Ghana becomes first country to approve University of Oxford malaria vaccine

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Malaria vaccine

Ghana has granted full national licensure for the University of Oxford’s R21/Matrix-M malaria vaccine, marking the first regulatory clearance for the vaccine for use in any country.

Developed by the University of Oxford, leveraging Novavax’s adjuvant technology, and manufactured and scaled up by the Serum Institute of India PvT Ltd (SIIPL), the vaccine has been approved for use in children aged five to 36 months, which is the age group known to be at the highest risk of dying from malaria – a disease caused by a parasite spread by Anopheles mosquitoes.

R21/Matrix-M is a low-dose vaccine that can be manufactured at a mass scale and modest cost, meaning as many as hundreds of doses can be supplied to African countries that are heavily affected by malaria. 

“This marks a culmination of 30 years of malaria vaccine research at Oxford with the design and provision of a high efficacy vaccine that can be supplied at adequate scale to the countries who need it most,” said Professor Adrian Hill, chief investigator of the R21/Matrix-M programme, and director of the University of Oxford’s Jenner Institute at the Nuffield Department of Medicine.

“I congratulate our superb clinical trial partners in Africa who have generated the dataset supporting the safety and efficacy of the vaccine in children. As with the Oxford-AstraZeneca COVID-19 vaccine, our partnership with the Serum Institute of India has been key to successful very large-scale manufacturing and rapid development.”

The vaccine demonstrated high levels of efficacy and safety in phase 2 trials, including amongst children who received a booster dose at one year following a primary three-dose regimen. Recent data from the large phase 3 trial, which has not yet been made public, also showed high levels of efficacy and a reassuring safety profile.

About the R21/Matrix-M malaria vaccine

The R21/Matrix-M malaria vaccine contains Novavax’s (Nasdaq: NVAX) Matrix-M, a saponin-based adjuvant that enhances the immune response, which makes it more potent and more durable. The adjuvant stimulates the entry of antigen-presenting cells at the injection site and enhances antigen presentation in local lymph nodes. 

John C. Jacobs, president and chief executive officer of Novavax, said: “We’re thrilled that Novavax’s Matrix-M™ adjuvant has contributed to the success of this promising and much-needed malaria vaccine. It is our intention to unlock the potential of our adjuvant, both in the near term and over time, to continue to improve public health.”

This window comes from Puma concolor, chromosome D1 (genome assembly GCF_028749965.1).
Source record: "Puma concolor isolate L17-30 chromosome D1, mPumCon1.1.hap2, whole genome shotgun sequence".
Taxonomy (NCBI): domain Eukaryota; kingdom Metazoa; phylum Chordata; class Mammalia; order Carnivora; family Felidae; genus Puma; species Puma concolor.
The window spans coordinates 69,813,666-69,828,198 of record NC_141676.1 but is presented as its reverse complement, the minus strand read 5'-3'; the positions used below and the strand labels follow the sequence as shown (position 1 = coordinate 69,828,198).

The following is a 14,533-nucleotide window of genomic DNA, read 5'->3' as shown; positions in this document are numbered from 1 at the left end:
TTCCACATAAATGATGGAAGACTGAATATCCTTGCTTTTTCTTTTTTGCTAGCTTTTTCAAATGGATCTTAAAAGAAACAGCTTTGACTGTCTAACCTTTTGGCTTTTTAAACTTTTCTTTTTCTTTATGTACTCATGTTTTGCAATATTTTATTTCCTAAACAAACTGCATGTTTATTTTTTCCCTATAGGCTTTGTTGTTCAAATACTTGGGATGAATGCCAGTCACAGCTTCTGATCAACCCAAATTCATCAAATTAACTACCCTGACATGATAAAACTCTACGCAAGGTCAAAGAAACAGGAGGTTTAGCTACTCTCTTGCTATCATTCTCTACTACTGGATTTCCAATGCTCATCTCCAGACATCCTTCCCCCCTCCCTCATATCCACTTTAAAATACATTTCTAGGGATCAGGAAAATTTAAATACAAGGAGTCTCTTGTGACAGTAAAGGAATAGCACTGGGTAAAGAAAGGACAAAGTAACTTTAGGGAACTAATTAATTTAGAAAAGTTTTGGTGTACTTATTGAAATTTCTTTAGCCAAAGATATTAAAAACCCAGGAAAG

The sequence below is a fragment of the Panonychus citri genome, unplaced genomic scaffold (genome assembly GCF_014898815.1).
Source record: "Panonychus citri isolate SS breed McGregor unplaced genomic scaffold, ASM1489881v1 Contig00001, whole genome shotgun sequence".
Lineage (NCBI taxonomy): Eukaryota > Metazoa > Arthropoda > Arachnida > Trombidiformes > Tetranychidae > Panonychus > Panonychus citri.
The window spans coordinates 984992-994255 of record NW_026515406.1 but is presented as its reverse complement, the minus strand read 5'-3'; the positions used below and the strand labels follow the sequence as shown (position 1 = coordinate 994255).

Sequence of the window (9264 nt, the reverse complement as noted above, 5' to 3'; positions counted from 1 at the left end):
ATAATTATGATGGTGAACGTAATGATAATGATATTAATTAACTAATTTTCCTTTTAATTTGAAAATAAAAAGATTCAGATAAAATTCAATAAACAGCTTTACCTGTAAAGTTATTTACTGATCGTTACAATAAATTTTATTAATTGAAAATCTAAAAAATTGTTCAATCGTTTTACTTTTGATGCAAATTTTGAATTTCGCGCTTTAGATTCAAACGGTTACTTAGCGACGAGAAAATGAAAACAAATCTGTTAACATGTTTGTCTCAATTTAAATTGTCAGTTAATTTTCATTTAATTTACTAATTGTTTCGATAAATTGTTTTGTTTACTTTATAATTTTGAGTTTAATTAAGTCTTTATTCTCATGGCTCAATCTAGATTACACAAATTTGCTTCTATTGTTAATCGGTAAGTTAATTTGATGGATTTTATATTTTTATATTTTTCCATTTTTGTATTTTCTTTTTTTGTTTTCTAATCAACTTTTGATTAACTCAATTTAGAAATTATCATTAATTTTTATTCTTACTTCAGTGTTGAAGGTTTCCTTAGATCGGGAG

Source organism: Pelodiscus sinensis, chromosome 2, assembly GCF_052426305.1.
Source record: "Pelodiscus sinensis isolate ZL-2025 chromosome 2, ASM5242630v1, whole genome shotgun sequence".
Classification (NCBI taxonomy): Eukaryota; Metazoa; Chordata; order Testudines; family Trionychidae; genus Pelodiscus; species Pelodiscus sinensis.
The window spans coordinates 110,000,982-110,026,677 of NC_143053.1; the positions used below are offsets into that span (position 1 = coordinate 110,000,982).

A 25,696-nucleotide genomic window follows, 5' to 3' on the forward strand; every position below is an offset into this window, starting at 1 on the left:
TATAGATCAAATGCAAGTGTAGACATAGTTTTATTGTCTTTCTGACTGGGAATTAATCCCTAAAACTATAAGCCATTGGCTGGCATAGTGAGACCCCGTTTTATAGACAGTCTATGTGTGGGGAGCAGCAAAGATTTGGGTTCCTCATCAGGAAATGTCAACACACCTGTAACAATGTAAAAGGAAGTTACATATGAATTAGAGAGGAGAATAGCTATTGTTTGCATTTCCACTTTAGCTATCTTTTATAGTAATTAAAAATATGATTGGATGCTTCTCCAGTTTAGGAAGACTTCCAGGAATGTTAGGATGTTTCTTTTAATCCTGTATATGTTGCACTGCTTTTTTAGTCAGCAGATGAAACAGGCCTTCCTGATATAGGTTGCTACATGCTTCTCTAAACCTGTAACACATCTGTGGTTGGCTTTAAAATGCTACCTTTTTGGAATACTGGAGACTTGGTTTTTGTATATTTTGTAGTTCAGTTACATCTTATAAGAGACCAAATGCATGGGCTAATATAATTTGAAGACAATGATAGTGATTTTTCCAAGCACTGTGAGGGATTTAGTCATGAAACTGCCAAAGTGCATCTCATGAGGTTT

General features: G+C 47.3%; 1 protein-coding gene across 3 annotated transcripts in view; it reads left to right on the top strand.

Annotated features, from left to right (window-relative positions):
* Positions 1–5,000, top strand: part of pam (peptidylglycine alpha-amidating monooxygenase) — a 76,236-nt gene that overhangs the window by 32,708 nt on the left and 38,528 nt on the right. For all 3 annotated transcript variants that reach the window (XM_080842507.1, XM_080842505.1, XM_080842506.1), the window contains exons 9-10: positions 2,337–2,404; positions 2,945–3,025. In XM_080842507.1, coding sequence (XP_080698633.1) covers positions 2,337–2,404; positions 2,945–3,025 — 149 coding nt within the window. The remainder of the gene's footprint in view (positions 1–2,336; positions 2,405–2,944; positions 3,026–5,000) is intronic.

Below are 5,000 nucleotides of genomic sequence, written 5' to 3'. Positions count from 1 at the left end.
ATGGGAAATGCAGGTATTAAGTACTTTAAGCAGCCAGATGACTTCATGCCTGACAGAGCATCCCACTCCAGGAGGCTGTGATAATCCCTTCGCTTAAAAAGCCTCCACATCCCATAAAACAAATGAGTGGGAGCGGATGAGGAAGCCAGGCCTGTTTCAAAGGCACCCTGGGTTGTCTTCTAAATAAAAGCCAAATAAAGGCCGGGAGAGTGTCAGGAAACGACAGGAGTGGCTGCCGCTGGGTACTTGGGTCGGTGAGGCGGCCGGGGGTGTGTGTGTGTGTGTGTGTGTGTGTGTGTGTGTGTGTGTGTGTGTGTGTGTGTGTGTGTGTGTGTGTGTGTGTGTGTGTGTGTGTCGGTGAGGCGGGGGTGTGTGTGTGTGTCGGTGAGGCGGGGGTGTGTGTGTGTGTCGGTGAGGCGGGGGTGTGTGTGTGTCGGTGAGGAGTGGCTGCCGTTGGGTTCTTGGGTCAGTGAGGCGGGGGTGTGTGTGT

The same technology was also used successfully in Novavax’s COVID-19 vaccine, and is a key component of other development-stage vaccines.

Partnership with SIIPL

SIIPL, an Indian biotechnology company and the world’s largest manufacturer of vaccines, is the manufacturing and commercialization license holder for the R21/Matrix-M vaccine, and has provided the vaccine and sponsored phase 3 licensure clinical trials. 

It has already established potential manufacturing capacities of more than 200 million doses of the vaccine annually. 

“The licensure of the R21/Matrix-M™ Malaria Vaccine for use in Ghana is a significant milestone in our efforts to combat malaria around the world. We remain steadfast in our commitment to scaling up production of the vaccine to meet the needs of countries with high malaria burden and to support global efforts towards saving lives,” said Adar Poonawalla, CEO of SIIPL. 

Africa most affected region by malaria

According to the latest World malaria report by the World Health Organization (WHO), there were 247 million cases of malaria in 2021 and 619,000 deaths, with Africa carrying a disproportionately high share of the global malaria burden, accounting for around 95% of all malaria cases and 96% of deaths. 

The report showed specifically that Nigeria, the Democratic Republic of Congo, United Republic of Tanzania, and Niger accounted for just over half of all malaria deaths worldwide.

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